Dry days!

If you are a writer, the worst thing that can happen to you are the days when it looks like your writing is drying up. I have been going through this phase. I feel my heart racing, my breath choking on me, my lower abdomen feels tight, I feel sleepy and lethargic and worthless. Intense loneliness grips me with life leaving me in the hands of the Grim Reaper himself.

I have been countering these dry days with more of walking, cycling, yoga, meditation, cooking, watching films, crying, reading The Gita, getting irritated and utterly bored with my companion. A well-known website has approached me to write for them regularly and I am standing lost in my inner landscape, which looks like a blank misty sky with nothing in it. I am asking myself, “What am I going to write about?” Nothing is coming up. Nothing at all. Zilch. Fog. Still humid night with no rain in sight. Darkness. Fear. Doubt. Hot and sweaty.

I thought I will distract myself from this panic attack which says to me, “you have lost your writing art, you have nothing more to write, it is all over for you, your creative life is over, your life has no meat to offer for the pages, you won’t amount too much henceforth.” So I switched on the television set to watch some shows in my mother tongue, Bengali. I miss speaking that and even hearing that so much now. I thought the language of my family and ancestors might comfort me in this lonely phase.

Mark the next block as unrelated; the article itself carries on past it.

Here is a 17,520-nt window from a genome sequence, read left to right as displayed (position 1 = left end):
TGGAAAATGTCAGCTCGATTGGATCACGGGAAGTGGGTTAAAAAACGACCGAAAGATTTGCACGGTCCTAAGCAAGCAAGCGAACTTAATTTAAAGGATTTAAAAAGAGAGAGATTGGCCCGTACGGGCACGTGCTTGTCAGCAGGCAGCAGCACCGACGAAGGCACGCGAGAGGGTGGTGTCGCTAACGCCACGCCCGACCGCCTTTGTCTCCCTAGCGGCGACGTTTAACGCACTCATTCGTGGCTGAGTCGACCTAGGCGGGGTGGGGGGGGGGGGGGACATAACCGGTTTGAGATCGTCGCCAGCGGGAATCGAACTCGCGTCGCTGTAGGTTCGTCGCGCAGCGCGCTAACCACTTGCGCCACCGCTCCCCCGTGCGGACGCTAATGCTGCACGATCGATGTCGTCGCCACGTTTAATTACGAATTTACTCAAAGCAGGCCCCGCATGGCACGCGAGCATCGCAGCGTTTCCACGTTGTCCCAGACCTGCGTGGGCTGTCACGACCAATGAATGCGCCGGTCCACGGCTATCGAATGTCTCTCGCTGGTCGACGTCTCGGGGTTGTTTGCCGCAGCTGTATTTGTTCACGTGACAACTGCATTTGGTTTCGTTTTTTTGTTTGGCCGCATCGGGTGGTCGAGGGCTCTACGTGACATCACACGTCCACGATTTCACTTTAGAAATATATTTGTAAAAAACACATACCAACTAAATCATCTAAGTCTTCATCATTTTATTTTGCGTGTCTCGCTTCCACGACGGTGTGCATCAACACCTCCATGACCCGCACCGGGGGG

I started watching this popular game show that is hosted my one of Bengali cinemas better known award-winning actresses and I look at her and my panic gets even stronger. What if I have to give up writing because I cannot write anymore like she gave up acting?

And then something happened. My daughter came down to me on the floor where I was sitting and sat between my stretched out legs. And I instinctively put my arms around her. And she rested her head on my breasts. I felt a sudden relief at body contact. I brought my mindfulness practice to watching the show. I told myself, “Ok let me meditate”. I started paying more attention to the show and heard her converse with the participants. The show is a game where women, mostly homemakers, play to win prizes. They also share a lot about their personal lives to make the show more chatty. As I heard the women on the show share their domestic trivia openly, joyously and confidently, I looked at the host’s face and realized how much of her acting skills she was actually being asked to bring forth in this show. To look interested in and enthusiastic about the domestic trivial of simple Bengali mothers and wives must be quite challenging for an accomplished dancer and actress such as her.

The participants talked mostly about how they got married or how they are planning to get married, they talked of how happy they were in their domestic married lives with children and husbands and in-laws. They talked of how much they were appreciated for their cooking or not and what food their husbands loved eating. They talked of how they met their spouses and of their elopement etc. The host honed all her acting skills to look happy in the happiness of the participants. She herself is divorced from another accomplished actor. She is a single middle-aged working woman.